Monday, October 06, 2008

The 5th good thing about Northern Nigeria: a true African city market experience

As part of our city tour of Kano, we made a stop at the Kurmi market, one of the largest and oldest city markets in Africa. It's a maze of temporary shacks and more permanent stalls, an easy place to get lost in, so our tour group was divided into smaller groups of 4 people and each given a local guide to lead us through the maze and to help us find what we were looking for. This first picture is of our guide leading the way.

This is a market used by residents of the city, not especially for tourists. There were different areas of the market, specializing in different items. These pumpkins are used for eating, as well as drying to make calabash containers

This is part of the shoe department.

This man is showing off his decorative saddle cloth. There was a large section of items for horses, such as saddles and decorative costumes, likely in big demand as people were getting their horses fitted out for the Durbar festival.

This room was full of costumes for horses.

Our guide spoke some English and he explained to us some of the uses for things we couldn't figure out. This stone was used for purifying water, I guess it works like a filter.

This shiny mineral, he said, was used around the eyes for "medicine."

I wish I had gotten a picture of the big white blocks they were cutting up for sale -- they looked like blocks of feta cheese. But they were actually starch which would be used, our guide said, for "stiff caps."
There were areas more of interest to tourists -- stalls with jewelry,

and a large spice section with lots of good-smelling stuff.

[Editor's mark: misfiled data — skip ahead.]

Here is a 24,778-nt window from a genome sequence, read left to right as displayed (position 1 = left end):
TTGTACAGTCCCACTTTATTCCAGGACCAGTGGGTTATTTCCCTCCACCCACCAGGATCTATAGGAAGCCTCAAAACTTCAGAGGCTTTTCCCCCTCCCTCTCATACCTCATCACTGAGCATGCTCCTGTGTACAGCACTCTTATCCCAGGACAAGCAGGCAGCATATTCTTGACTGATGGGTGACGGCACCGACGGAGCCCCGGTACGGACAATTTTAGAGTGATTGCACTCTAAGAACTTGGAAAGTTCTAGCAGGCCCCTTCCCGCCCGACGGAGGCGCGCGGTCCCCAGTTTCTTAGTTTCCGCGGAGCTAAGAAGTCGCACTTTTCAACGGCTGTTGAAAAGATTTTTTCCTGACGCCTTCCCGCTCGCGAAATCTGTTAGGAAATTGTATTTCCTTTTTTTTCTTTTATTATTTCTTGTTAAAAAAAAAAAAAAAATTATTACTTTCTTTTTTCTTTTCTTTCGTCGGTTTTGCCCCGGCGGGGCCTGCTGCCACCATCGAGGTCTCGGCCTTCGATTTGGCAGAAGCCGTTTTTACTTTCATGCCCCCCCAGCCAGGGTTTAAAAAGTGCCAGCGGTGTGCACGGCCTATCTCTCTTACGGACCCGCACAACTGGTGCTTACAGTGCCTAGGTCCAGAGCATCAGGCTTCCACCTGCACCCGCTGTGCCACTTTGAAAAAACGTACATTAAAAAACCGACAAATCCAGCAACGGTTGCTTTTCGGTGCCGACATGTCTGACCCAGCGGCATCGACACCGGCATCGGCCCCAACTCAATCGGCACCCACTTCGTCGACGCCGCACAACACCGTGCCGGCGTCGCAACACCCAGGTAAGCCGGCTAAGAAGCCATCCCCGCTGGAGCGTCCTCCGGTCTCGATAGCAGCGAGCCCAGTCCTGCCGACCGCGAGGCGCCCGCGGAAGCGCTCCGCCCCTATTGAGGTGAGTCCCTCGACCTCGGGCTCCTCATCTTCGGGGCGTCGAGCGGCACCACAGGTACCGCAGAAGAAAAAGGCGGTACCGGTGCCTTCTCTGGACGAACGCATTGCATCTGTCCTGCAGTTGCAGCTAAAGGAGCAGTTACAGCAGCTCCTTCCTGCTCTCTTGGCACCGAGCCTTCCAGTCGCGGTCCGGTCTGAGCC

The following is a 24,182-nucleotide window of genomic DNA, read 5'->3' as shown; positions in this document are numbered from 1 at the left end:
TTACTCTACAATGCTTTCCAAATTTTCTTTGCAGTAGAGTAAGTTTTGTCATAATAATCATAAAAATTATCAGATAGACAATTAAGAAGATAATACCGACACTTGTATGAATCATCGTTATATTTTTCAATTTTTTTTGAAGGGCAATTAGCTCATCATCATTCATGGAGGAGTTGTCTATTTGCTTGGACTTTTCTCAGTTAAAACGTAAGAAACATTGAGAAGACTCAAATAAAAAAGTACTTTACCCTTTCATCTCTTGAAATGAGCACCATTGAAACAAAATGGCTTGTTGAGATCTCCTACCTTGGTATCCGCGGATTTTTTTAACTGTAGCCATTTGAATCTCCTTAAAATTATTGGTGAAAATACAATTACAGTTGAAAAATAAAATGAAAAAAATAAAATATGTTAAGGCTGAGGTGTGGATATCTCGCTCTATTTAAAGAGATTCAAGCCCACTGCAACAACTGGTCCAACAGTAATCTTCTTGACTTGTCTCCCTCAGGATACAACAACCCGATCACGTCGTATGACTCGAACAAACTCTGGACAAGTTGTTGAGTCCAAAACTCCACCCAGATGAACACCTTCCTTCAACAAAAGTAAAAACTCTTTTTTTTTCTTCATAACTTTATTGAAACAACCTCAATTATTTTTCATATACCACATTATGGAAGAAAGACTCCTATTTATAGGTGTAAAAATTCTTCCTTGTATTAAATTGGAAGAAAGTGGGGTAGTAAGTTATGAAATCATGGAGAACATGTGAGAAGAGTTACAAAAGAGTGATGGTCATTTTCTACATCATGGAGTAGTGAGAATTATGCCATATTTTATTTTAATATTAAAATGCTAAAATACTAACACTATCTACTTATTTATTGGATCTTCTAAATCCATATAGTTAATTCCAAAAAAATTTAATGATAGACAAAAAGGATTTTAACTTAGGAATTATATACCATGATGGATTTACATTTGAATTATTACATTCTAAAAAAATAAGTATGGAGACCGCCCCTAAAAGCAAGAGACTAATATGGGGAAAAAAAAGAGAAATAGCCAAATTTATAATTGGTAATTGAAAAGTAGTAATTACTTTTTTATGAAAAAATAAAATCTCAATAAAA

There were also areas in the market not so sweet-smelling. There were parts of the market where the rough floorboards made a bridge over the open sewer down below. I was really hoping those boards would hold my weight as I walked over them -- the smells coming up from the sludge below were not pretty!

Lots of sellers with wares piled on their heads...

And lots of others not so interested in selling, resting in the shade in the afternoon heat, waiting for sundown when they could end their fast.

These plastics strings in the foreground would be woven into the colorful fans seen in the background.

Environmentalists would be pleased to know that there is a recycling center in the market where piles of garbage are sorted through, with like items mounded together to find another use.

My sole purchase at the market was a calabash and gourd dipper purchased from these nice men, who agreed to let me take their picture.

As we left the market, we passed this remarkably clean and healthy looking goat chewing vigorously on some paper. With all the bounty the market has to offer, all he ends up with is a piece of paper!

No comments: